"Lincoln's stands alone," said Terry Golway, director of the Kean University Center for History, Politics and Policy in New Jersey and co-author of a compendium of inaugural addresses. While most reelected presidents cannot resist the temptation to use their speeches to look back on the past four years, Lincoln had little choice but to look forward. "What would he look back to?", asked Golway. "The only thing he could look back to was bloodshed. He wanted to put that bloodshed in perspective and say it was for a higher purpose."
The result was perhaps the second greatest example of American oratory, topped only by Lincoln's Gettysburg Address delivered 17 months earlier. At its start, Lincoln promised little, warning that "little that is new could be presented" in a second inaugural by a leader who had been on the national stage for four years. Speaking only ten weeks after the ratification of the Thirteenth Amendment that ended slavery, Lincoln touched on that institution's role in the war. But mainly, in a speech that was more theological than political, he spoke about God's hand in the conflict.
And he concluded with one of the most famous paragraphs in American history, a stunningly magnanimous statement after four years of war: "With malice toward none, with charity for all, with firmness in the right as God gives us to see the right, let us strive on to finish the work we are in, to bind up the nation's wounds, to care for him who shall have borne the battle and for his widow and his orphan, to do all which may achieve and cherish a just and lasting peace among ourselves and with all nations."
It took 72 years before another re-elected president said anything memorable. Roosevelt spent the first half of his 1,800-word address boasting of his past efforts to use an aggressive government to revive the economy, stating, "We refused to leave the problems of our common welfare to be solved by the winds of chance and the hurricanes of disaster." But he knew the battle was far from over, acknowledging that we have not yet "found our happy valley."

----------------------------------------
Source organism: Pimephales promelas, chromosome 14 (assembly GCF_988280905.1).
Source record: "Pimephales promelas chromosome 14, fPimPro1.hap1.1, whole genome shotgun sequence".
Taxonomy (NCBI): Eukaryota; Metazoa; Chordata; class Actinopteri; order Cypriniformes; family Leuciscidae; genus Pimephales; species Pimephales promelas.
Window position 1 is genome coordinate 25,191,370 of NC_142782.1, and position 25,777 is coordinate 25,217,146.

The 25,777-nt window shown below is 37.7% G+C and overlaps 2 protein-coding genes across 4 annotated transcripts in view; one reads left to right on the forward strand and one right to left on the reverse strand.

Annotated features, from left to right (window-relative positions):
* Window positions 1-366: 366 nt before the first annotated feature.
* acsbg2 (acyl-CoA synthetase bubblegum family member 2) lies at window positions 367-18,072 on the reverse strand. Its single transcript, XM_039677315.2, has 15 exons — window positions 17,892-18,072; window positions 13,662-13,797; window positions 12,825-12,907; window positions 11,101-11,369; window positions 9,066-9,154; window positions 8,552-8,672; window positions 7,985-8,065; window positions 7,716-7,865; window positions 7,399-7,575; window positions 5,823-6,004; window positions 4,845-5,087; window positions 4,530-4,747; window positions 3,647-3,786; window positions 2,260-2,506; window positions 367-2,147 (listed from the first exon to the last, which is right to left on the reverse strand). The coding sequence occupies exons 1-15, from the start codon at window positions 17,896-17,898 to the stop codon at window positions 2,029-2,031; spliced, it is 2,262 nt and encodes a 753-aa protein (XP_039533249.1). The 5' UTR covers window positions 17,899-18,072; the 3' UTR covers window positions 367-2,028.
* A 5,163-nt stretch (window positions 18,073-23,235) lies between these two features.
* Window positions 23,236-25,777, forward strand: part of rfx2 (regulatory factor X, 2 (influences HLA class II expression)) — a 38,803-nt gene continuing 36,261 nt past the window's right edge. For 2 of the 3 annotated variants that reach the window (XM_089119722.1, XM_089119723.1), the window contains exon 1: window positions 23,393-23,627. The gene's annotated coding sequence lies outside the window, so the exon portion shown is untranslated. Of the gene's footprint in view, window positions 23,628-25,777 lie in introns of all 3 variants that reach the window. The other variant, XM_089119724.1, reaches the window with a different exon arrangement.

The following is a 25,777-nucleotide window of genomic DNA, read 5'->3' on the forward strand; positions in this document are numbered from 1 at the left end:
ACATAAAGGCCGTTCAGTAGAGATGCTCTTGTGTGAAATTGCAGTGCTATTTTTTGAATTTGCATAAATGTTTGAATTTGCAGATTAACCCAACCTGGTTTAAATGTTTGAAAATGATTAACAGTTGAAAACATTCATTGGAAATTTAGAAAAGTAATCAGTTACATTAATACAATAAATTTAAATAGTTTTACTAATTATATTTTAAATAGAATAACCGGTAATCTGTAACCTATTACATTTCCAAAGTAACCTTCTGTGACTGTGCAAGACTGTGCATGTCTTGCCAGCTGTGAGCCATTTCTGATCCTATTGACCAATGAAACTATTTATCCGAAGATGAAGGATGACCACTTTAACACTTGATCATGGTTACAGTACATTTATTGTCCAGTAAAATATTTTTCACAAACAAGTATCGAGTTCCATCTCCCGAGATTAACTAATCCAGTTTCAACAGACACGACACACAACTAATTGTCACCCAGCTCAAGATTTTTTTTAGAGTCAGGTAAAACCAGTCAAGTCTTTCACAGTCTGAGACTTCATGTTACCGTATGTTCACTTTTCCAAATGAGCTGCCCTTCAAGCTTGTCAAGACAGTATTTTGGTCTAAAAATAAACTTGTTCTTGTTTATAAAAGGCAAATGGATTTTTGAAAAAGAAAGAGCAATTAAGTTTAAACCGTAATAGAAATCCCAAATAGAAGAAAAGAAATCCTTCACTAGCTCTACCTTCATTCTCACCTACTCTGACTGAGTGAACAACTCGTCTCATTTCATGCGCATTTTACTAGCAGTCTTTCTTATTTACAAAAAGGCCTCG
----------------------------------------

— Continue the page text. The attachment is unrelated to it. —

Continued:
What followed was a memorable litany of what he saw when he looked out on America. "I see tens of millions of its citizens, a substantial part of its whole population, who at this very moment are denied the greater part of what the very lowest standards of today call the necessities of life." He concluded the litany with the speech's most remembered line: "I see one-third of a nation ill-housed, ill-clad, ill-nourished." He pledged to work for those who are suffering, declaring, "The test of our progress is not whether we add more to the abundance of those who have much; it is whether we provide enough for those who have too little."
Sadly, that is about it for memorable lines out of the 30,801 words spoken in second inaugurals. All but forgotten to history are Dwight Eisenhower's "winds of change," Richard M. Nixon's "new era of peace," Ronald Reagan's "new American emancipation," and Bill Clinton's "one common destiny." Remembered, but only as a cautionary warning against hubristic over-reach, is George W. Bush's goal of "ending tyranny in our world."